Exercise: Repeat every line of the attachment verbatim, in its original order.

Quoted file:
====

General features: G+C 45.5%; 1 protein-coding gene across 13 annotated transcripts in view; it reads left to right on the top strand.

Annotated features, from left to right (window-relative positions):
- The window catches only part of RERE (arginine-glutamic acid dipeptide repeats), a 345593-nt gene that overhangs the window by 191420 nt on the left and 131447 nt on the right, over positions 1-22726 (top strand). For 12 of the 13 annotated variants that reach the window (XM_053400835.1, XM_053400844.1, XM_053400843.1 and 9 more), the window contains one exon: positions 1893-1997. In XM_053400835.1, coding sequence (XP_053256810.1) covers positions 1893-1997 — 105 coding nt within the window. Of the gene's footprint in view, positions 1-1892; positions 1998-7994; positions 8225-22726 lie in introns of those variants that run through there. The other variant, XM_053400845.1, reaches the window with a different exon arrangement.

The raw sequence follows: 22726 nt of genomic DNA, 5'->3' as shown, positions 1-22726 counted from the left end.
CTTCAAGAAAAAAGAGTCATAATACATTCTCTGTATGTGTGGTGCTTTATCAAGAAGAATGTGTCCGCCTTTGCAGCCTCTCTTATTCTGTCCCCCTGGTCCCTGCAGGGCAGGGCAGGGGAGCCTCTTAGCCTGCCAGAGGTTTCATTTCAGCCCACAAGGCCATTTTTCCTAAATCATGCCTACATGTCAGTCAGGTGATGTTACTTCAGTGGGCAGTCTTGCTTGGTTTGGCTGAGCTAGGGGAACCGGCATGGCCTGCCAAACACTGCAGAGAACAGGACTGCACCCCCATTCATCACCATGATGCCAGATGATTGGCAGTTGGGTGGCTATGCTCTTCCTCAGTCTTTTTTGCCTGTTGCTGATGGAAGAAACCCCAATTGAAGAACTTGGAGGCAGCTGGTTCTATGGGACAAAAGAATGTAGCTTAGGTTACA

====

General features: G+C 45.5%; 1 protein-coding gene across 13 annotated transcripts in view; it reads left to right on the top strand.

Annotated features, from left to right (window-relative positions):
- The window catches only part of RERE (arginine-glutamic acid dipeptide repeats), a 345593-nt gene that overhangs the window by 191420 nt on the left and 131447 nt on the right, over positions 1-22726 (top strand). For 12 of the 13 annotated variants that reach the window (XM_053400835.1, XM_053400844.1, XM_053400843.1 and 9 more), the window contains one exon: positions 1893-1997. In XM_053400835.1, coding sequence (XP_053256810.1) covers positions 1893-1997 — 105 coding nt within the window. Of the gene's footprint in view, positions 1-1892; positions 1998-7994; positions 8225-22726 lie in introns of those variants that run through there. The other variant, XM_053400845.1, reaches the window with a different exon arrangement.

The raw sequence follows: 22726 nt of genomic DNA, 5'->3' as shown, positions 1-22726 counted from the left end.
CTTCAAGAAAAAAGAGTCATAATACATTCTCTGTATGTGTGGTGCTTTATCAAGAAGAATGTGTCCGCCTTTGCAGCCTCTCTTATTCTGTCCCCCTGGTCCCTGCAGGGCAGGGCAGGGGAGCCTCTTAGCCTGCCAGAGGTTTCATTTCAGCCCACAAGGCCATTTTTCCTAAATCATGCCTACATGTCAGTCAGGTGATGTTACTTCAGTGGGCAGTCTTGCTTGGTTTGGCTGAGCTAGGGGAACCGGCATGGCCTGCCAAACACTGCAGAGAACAGGACTGCACCCCCATTCATCACCATGATGCCAGATGATTGGCAGTTGGGTGGCTATGCTCTTCCTCAGTCTTTTTTGCCTGTTGCTGATGGAAGAAACCCCAATTGAAGAACTTGGAGGCAGCTGGTTCTATGGGACAAAAGAATGTAGCTTAGGTTACA